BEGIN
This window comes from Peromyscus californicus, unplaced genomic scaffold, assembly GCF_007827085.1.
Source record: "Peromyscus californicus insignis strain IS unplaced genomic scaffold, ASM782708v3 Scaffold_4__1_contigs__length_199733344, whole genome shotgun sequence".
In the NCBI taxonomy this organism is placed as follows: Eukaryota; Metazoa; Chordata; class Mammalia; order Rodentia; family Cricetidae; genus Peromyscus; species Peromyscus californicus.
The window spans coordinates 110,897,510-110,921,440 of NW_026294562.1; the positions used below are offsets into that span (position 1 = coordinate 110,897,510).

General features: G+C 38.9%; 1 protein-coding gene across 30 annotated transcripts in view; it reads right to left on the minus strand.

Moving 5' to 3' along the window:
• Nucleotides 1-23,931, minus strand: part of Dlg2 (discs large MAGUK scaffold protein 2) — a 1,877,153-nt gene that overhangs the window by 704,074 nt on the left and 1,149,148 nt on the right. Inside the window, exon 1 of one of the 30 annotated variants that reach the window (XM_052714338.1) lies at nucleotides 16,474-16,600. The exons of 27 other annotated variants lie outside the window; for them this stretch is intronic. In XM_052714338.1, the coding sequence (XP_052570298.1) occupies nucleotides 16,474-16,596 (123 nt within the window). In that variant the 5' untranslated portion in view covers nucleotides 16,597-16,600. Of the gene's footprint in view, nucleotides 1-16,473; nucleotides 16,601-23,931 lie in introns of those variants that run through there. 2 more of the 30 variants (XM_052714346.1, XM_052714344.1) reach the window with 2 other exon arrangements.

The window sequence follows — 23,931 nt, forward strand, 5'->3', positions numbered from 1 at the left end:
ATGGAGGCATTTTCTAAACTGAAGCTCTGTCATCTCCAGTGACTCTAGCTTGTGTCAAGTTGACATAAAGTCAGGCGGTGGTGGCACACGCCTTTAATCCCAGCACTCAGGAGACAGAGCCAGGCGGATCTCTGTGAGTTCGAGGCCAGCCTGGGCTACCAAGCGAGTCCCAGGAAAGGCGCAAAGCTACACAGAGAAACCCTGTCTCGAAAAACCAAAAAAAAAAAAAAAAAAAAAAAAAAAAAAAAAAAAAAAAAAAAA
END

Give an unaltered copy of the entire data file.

This window comes from Peromyscus californicus, unplaced genomic scaffold, assembly GCF_007827085.1.
Source record: "Peromyscus californicus insignis strain IS unplaced genomic scaffold, ASM782708v3 Scaffold_4__1_contigs__length_199733344, whole genome shotgun sequence".
In the NCBI taxonomy this organism is placed as follows: Eukaryota; Metazoa; Chordata; class Mammalia; order Rodentia; family Cricetidae; genus Peromyscus; species Peromyscus californicus.
The window spans coordinates 110,897,510-110,921,440 of NW_026294562.1; the positions used below are offsets into that span (position 1 = coordinate 110,897,510).

General features: G+C 38.9%; 1 protein-coding gene across 30 annotated transcripts in view; it reads right to left on the minus strand.

Moving 5' to 3' along the window:
• Nucleotides 1-23,931, minus strand: part of Dlg2 (discs large MAGUK scaffold protein 2) — a 1,877,153-nt gene that overhangs the window by 704,074 nt on the left and 1,149,148 nt on the right. Inside the window, exon 1 of one of the 30 annotated variants that reach the window (XM_052714338.1) lies at nucleotides 16,474-16,600. The exons of 27 other annotated variants lie outside the window; for them this stretch is intronic. In XM_052714338.1, the coding sequence (XP_052570298.1) occupies nucleotides 16,474-16,596 (123 nt within the window). In that variant the 5' untranslated portion in view covers nucleotides 16,597-16,600. Of the gene's footprint in view, nucleotides 1-16,473; nucleotides 16,601-23,931 lie in introns of those variants that run through there. 2 more of the 30 variants (XM_052714346.1, XM_052714344.1) reach the window with 2 other exon arrangements.

The window sequence follows — 23,931 nt, forward strand, 5'->3', positions numbered from 1 at the left end:
ATGGAGGCATTTTCTAAACTGAAGCTCTGTCATCTCCAGTGACTCTAGCTTGTGTCAAGTTGACATAAAGTCAGGCGGTGGTGGCACACGCCTTTAATCCCAGCACTCAGGAGACAGAGCCAGGCGGATCTCTGTGAGTTCGAGGCCAGCCTGGGCTACCAAGCGAGTCCCAGGAAAGGCGCAAAGCTACACAGAGAAACCCTGTCTCGAAAAACCAAAAAAAAAAAAAAAAAAAAAAAAAAAAAAAAAAAAAAAAAAAAA